Monday, February 25, 2008

cosmopolitian bombay

The images of people of north indian origin leaving pune and other towns of maharashtra brought back the memories of bombay, once again. it has been two decades since i left bombay but the images that i want to associate with the city are mostly pleasant. every colony is a microcosm of india. the diversity that is bombay extends to the schools and colleges. the differences hardly mattered to us while growing up in the metro. having friends from all over had its own advantage. a punjabi classmate, who incidentally quit college after the anti-sikh riots of 1984; a few marwari friends i walked home with and one day ended up visiting their temple; a parsi who took pride in his identity and many more. each and everyone of them has added to my rich storehouse of experience and i am glad that i had this opportunity.
it obviously makes me sad, very angry to see the visuals of North Indians being harassed and forced out of their 'homes'. bombay is the home to all those who have come for a better life, whether from other parts of the state or the country. when one starts differentiating and dividing on the basis of 'we' and 'them' it bodes ill for the nation as a whole. what angered me more was the lack of steps taken by our national politicians to put an end to this divide. if it succeeds in maharashtra today, can karnataka be far behind.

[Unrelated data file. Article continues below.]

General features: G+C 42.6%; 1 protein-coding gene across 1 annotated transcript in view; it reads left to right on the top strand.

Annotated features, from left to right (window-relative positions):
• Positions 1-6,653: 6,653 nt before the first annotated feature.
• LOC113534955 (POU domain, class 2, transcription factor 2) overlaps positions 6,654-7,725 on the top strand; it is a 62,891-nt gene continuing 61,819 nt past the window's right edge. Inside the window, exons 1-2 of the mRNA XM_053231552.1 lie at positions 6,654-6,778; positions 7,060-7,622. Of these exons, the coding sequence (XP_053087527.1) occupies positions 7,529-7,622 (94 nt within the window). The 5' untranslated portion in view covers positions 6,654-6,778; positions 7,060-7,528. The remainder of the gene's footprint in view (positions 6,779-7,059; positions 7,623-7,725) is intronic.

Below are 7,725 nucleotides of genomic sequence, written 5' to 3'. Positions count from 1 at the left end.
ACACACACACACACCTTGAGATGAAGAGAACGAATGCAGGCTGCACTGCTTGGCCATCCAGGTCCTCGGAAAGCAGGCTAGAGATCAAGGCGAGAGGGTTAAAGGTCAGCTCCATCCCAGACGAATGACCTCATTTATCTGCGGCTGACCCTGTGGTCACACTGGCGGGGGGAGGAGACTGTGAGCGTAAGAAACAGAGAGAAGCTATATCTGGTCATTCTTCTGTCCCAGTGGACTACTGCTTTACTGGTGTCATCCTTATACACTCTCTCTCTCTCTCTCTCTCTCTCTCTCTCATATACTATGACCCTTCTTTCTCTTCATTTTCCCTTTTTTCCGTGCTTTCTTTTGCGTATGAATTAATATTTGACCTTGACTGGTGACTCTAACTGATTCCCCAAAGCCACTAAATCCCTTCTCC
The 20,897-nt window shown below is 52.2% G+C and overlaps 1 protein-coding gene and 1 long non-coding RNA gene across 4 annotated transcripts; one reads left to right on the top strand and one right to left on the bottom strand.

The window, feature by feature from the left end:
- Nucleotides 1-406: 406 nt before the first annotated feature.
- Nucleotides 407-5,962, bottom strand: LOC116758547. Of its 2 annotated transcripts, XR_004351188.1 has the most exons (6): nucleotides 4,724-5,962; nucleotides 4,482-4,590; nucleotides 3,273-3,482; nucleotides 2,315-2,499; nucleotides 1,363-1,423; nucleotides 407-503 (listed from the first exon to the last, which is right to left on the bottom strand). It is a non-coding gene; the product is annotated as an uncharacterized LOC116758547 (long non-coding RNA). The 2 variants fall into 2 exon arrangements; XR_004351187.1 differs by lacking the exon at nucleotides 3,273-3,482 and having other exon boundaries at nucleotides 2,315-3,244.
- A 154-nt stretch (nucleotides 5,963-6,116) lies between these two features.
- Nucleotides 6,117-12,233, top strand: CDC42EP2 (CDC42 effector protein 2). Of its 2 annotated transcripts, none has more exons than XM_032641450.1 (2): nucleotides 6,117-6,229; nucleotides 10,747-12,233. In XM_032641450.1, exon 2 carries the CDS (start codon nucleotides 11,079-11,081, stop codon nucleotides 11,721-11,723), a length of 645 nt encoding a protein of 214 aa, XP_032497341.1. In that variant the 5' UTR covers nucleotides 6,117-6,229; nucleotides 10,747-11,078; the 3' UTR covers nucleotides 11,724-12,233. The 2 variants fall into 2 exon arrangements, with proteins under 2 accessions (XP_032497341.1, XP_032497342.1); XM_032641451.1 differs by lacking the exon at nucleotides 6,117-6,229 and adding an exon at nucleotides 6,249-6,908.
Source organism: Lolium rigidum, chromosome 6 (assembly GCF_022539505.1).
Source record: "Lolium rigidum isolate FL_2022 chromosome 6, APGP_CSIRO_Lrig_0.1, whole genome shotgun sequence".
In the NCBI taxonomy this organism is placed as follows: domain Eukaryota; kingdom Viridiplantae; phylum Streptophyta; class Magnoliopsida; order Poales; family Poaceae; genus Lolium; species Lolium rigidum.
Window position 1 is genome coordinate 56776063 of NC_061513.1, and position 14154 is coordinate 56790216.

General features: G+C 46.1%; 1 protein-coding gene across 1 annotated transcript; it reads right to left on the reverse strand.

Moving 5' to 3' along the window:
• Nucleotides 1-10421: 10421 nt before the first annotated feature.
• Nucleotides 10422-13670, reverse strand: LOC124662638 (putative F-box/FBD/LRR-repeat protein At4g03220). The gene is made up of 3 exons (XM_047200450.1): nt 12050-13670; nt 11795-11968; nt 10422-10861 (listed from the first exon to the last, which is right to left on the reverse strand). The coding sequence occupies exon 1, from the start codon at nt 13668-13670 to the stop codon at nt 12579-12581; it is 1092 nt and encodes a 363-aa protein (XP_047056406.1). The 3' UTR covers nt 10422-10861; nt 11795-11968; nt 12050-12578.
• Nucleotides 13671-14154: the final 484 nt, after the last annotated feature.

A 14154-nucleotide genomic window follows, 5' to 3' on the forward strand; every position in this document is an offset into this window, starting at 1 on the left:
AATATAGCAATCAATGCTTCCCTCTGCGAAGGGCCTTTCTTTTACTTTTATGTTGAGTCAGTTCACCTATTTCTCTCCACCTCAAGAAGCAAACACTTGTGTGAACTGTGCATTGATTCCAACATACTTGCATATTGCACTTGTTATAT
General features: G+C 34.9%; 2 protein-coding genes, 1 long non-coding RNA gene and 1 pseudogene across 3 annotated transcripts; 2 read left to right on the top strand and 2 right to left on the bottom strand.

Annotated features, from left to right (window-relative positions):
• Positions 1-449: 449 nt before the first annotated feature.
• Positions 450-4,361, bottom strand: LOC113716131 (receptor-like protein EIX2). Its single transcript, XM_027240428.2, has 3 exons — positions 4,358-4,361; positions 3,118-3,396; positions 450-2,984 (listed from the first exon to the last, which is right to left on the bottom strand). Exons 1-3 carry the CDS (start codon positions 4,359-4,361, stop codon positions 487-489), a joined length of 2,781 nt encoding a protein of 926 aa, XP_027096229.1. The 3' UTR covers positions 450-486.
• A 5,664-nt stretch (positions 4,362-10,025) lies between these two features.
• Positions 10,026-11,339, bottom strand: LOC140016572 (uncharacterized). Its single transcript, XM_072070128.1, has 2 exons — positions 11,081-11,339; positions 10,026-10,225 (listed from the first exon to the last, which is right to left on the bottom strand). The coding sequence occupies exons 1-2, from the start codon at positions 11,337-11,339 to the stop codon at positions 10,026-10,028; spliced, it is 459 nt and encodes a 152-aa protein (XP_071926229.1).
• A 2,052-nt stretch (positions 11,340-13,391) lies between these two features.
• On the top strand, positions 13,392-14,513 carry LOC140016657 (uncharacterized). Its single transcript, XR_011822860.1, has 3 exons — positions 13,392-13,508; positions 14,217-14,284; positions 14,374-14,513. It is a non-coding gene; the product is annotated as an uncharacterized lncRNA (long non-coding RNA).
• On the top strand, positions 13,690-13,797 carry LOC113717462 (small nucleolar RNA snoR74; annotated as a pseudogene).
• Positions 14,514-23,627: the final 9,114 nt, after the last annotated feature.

Tuesday, February 19, 2008

rewriting history

i once saw a movie in which a man gets to go back in time and change the events so that the present can be suitable for his needs. so if one wants to change the way things are today- tweak at history. one gets the feeling that Ashitosh Gowarikar has tried, over did it in Jodhaa Akbar. the movie is a version of the history that the director wants to amplify. it comes off as too clinical to be true. the versions of history one is used to doesn't help in accepting Gowarikar's version without doubting the authenticity. the objective is appreciable, though ill conceived and some times overdone.
there is no doubt we require to change for the better- more understanding of other communities is desirable in today's context. but one cannot comprehend the ways- Mera Bharat Mahan set of short films in the 90s and today Jodhaa Akbar. interestingly, while watching the movie one gets a feel of the rigid polarization in society- one spectator shouted 'ab pata chala' to a exclamation by Akbar on hearing about taxes on Hindu pilgrimages. it drives home the point that there is a undercurrent of suspicion and maybe even hatred of the other community. the qawalli was taken as a big joke by a group of college students who laughed and made fun of the tradition. rewriting history has been tried before, by the state. now it is the turn of individuals for nationalistic reasons, of course. an insight into the cultural practices of the others will obviously make for a better understanding and appreciation of diverse groups in society but by blatantly tampering with history (again, even for a just cause) may just backfire.